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Proponent, Dutch designation for a ministerial can­didate. Formerly and particularly in the last dec­ades of the 18th and early 19th centuries a young man who had been trained by a Mennonite minister was in many cases examined by a local church board, and if the outcome was satisfactory he was appointed "proponent." The students of the Am­sterdam Mennonite Seminary, founded in 1735, were until 1810 examined and appointed as proponents by the church board of the Amsterdam congregation and after 1811 by the trustees of the ADS (Algemeene Doopsgezinde Sociëteit = Dutch General Mennonite Conference) or by a committee appointed by the ADS for the examinations, as is done today. Occasionally, but not since 1849, the Mennonite Conference of Friesland also appointed proponents.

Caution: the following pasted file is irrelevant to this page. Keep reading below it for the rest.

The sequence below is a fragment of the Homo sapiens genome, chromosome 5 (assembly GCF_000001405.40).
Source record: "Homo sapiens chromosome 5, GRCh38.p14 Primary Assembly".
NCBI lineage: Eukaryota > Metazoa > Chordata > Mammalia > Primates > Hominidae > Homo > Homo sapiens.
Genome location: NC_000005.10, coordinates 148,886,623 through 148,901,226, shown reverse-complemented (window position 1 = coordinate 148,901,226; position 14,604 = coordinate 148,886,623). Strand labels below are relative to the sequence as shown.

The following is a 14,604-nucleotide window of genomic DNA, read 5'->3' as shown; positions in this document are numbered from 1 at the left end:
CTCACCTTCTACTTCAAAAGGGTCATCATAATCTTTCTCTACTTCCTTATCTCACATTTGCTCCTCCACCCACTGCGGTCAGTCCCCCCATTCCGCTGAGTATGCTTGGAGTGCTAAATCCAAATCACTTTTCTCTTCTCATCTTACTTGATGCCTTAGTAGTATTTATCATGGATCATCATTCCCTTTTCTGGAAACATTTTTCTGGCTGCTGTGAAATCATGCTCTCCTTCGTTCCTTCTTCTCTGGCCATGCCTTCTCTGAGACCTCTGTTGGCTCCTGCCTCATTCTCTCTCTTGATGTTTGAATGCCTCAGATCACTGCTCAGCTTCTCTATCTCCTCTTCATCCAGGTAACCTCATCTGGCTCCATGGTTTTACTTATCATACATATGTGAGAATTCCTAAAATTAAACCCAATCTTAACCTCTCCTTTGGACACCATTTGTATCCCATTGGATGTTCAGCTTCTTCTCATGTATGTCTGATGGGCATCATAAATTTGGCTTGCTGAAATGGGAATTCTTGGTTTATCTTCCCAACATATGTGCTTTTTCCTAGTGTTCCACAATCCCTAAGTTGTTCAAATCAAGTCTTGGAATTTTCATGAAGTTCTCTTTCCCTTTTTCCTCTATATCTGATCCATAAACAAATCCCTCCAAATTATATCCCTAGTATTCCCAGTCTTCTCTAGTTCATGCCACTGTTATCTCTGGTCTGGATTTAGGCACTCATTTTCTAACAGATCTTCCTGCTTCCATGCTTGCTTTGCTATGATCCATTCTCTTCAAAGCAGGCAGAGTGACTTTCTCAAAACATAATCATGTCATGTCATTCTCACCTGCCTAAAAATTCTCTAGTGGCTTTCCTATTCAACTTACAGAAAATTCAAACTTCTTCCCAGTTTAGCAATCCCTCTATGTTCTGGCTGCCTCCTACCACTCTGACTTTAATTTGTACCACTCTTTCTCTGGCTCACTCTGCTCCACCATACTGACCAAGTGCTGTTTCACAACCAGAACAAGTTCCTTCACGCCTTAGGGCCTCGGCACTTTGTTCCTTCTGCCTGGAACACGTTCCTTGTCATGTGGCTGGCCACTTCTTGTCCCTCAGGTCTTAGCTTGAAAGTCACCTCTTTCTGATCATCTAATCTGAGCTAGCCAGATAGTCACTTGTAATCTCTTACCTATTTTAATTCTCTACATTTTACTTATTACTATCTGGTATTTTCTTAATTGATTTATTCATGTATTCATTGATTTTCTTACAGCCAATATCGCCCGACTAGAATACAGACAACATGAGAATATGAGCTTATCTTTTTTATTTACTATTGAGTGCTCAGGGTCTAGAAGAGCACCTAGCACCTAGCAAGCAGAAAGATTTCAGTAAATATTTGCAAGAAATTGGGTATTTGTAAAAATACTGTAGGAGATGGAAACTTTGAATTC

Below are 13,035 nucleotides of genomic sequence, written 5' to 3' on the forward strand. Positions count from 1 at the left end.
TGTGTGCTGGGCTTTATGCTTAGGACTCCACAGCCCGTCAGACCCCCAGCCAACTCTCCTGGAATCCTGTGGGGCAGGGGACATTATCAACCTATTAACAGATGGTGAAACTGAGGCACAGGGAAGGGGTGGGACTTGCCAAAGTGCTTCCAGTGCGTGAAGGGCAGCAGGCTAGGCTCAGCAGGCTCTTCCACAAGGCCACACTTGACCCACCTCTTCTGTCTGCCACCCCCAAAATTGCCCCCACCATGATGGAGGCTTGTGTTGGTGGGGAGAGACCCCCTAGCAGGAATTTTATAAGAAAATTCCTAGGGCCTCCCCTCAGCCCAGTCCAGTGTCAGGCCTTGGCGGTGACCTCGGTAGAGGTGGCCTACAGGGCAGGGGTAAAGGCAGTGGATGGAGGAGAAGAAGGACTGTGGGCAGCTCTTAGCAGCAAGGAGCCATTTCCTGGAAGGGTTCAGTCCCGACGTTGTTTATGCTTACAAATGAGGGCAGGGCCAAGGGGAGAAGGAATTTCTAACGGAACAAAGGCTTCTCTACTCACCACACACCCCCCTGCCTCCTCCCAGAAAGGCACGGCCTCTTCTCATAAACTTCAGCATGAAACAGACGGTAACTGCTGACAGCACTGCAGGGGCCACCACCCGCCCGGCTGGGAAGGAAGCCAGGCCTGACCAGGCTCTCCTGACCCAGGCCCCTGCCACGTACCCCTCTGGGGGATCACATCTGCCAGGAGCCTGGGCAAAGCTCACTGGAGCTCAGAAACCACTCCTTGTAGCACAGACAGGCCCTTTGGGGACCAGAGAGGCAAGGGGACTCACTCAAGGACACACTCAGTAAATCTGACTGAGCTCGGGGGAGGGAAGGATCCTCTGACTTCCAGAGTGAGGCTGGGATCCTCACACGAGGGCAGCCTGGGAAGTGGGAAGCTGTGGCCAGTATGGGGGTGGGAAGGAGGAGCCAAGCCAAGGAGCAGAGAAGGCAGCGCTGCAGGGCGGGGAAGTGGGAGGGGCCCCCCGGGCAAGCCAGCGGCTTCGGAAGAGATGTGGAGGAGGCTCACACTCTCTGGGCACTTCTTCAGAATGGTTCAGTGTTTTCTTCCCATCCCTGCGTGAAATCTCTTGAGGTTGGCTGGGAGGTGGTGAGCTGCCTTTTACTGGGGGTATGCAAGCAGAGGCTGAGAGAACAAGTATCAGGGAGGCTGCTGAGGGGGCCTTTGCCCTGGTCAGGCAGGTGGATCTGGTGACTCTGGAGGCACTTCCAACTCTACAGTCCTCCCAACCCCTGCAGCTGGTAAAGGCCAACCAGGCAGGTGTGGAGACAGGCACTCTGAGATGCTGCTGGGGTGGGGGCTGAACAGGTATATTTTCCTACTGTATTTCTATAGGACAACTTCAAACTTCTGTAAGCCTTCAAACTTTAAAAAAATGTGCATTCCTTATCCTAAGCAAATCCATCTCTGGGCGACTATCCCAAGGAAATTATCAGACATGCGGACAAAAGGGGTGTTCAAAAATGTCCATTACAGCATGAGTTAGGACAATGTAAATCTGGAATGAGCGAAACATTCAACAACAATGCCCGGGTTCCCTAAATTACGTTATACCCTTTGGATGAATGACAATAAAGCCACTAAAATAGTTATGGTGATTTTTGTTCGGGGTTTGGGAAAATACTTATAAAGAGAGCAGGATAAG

Author(s) Nanne van der Zijpp
Date Published 1959

Cite This Article

MLA style

van der Zijpp, Nanne. "Proponent." Global Anabaptist Mennonite Encyclopedia Online. 1959. Web. 24 Oct 2016.

APA style

van der Zijpp, Nanne. (1959). Proponent. Global Anabaptist Mennonite Encyclopedia Online. Retrieved 24 October 2016, from

Adapted by permission of Herald Press, Harrisonburg, Virginia, and Kitchener, Ontario, from Mennonite Encyclopedia, Vol. 4, pp. 221-222. All rights reserved.

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